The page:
Marla Ahlgrimm. The retired pharmacist explains that now is the time to start thinking about getting your flu shot.
Q: What is the flu shot?
Marla Ahlgrimm: The flu shot is one of the most common vaccines in the United States. It is essentially an inactive form of the flu virus. Once injected into the body, your immune system reacts by producing antibodies that provide a significant amount of protection from influenza.
Q: Are these protective qualities immediate?
Marla Ahlgrimm: No. It takes approximately two weeks before protection kicks in, and mid-September is an ideal time to receive the vaccine. That gives the body the chance to react and appropriately respond to the flu virus. You should also know that getting the shot does not guarantee that you won’t get the flu. Thankfully, you are less likely to suffer significant effects and will probably recover quicker if you are vaccinated.
Q: Should everyone get the flu shot?
Marla Ahlgrimm: Everyone who is healthy and over six months of age can benefit from receiving the vaccine. It is especially important, however, for those who are most at risk of complications. Elderly individuals, women who are pregnant, and those with chronic lung disease, asthma, and heart problems are in this group.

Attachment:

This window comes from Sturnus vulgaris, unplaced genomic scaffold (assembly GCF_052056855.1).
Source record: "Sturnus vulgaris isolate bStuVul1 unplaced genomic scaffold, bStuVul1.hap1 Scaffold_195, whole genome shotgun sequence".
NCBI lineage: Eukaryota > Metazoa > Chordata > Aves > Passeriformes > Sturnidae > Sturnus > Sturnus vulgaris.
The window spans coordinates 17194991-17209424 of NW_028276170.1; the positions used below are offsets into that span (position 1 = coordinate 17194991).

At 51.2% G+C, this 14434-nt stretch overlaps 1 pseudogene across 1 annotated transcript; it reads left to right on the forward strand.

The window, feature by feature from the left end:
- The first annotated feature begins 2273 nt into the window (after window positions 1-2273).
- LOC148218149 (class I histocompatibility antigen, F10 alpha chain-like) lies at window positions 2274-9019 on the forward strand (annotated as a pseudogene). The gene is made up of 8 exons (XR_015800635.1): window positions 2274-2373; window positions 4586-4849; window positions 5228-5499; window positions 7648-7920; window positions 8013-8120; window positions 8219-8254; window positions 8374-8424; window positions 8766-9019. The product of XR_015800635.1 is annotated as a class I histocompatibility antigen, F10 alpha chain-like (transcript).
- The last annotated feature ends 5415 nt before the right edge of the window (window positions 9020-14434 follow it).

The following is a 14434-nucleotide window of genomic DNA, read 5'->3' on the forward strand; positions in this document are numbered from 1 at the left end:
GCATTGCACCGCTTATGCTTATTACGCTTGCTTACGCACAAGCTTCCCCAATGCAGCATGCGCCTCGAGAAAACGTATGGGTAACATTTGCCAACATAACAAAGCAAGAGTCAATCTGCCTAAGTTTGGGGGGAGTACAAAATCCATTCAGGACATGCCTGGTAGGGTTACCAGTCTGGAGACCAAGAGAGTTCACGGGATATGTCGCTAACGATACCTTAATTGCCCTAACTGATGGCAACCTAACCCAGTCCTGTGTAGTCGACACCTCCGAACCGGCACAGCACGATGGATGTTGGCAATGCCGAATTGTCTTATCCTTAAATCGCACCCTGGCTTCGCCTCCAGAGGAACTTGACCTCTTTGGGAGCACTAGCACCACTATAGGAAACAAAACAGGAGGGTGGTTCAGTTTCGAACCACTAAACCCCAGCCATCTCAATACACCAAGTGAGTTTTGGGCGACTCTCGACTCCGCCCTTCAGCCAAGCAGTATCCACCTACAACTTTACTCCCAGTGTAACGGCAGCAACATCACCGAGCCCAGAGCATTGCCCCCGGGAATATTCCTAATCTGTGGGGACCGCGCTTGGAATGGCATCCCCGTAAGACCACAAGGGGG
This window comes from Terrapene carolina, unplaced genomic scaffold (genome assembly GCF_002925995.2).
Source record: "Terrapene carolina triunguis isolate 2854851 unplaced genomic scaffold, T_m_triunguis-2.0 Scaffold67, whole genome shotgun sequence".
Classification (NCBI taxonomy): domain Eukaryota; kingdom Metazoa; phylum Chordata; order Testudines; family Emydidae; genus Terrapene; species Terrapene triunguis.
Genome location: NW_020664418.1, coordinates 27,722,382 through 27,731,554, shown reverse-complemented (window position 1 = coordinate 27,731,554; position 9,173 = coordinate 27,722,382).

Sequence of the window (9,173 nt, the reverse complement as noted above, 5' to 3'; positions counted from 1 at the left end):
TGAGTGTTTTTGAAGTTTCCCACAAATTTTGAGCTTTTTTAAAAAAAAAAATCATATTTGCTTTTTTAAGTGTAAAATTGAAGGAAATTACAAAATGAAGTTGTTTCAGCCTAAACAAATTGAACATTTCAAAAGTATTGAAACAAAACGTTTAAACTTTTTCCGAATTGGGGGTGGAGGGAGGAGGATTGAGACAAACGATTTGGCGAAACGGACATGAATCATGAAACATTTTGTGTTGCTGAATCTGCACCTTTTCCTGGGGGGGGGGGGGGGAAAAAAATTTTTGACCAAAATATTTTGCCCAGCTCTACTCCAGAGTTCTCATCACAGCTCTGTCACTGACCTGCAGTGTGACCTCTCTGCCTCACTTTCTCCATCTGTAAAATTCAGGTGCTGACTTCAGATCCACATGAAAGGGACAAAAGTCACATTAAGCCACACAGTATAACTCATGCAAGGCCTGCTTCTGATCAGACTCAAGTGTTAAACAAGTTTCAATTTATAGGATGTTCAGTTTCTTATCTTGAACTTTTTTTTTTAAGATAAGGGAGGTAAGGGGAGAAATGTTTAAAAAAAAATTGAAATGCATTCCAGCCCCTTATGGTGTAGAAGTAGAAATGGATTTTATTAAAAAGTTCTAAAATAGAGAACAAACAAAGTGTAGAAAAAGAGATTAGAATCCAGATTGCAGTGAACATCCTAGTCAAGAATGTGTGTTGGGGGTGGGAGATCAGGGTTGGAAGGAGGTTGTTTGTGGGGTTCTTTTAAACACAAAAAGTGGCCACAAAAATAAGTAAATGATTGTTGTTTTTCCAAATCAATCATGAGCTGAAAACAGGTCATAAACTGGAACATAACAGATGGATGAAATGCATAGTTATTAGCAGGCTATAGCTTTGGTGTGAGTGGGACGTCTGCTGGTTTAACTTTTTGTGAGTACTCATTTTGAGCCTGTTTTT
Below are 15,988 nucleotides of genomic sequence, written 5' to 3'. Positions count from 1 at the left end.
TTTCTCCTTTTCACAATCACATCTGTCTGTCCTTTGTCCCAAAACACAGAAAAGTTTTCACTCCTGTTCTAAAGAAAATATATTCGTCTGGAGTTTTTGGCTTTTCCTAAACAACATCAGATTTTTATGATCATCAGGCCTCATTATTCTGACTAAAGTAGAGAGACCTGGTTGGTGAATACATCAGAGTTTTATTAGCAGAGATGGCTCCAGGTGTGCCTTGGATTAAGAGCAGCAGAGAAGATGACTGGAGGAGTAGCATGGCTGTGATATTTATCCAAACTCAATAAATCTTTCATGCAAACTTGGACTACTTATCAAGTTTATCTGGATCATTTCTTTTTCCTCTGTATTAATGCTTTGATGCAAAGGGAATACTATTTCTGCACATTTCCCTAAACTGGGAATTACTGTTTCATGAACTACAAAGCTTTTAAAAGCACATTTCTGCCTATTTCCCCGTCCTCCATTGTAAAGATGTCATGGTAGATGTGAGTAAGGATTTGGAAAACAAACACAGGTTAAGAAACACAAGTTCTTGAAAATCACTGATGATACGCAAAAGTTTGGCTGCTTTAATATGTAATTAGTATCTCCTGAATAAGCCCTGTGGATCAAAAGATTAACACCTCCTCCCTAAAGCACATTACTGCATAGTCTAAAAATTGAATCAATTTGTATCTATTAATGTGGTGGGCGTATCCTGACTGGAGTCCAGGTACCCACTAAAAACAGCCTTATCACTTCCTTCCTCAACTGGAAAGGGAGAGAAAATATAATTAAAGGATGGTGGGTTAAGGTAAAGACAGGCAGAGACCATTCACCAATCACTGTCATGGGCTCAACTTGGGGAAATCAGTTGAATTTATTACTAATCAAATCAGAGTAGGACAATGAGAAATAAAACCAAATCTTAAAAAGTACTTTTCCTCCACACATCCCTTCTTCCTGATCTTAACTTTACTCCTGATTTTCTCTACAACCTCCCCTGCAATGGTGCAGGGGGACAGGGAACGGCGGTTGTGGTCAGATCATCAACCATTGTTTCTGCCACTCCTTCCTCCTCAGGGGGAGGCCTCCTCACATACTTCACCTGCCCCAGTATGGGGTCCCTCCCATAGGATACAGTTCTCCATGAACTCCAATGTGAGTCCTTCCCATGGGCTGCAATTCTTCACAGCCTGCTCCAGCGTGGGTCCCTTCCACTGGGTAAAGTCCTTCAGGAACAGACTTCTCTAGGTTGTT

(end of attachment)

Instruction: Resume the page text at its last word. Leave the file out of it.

Q: Is it safe?
Marla Ahlgrimm: Yes. However, a few people who get the flu shots experience mild side effects including a low-grade fever and irritation at the site of the injection. These are usually gone within 24 to 48 hours. Serious reactions are extremely rare. Contrary to popular belief, the flu shot does not give you the flu, and it does not cause autism. Unfortunately, people who are allergic to eggs and those who’ve recently had Guillain-Barré syndrome cannot safely receive the flu shot. These individuals must remain hypervigilant throughout flu season – usually October through March – and stay away from people who exhibit any signs of an illness.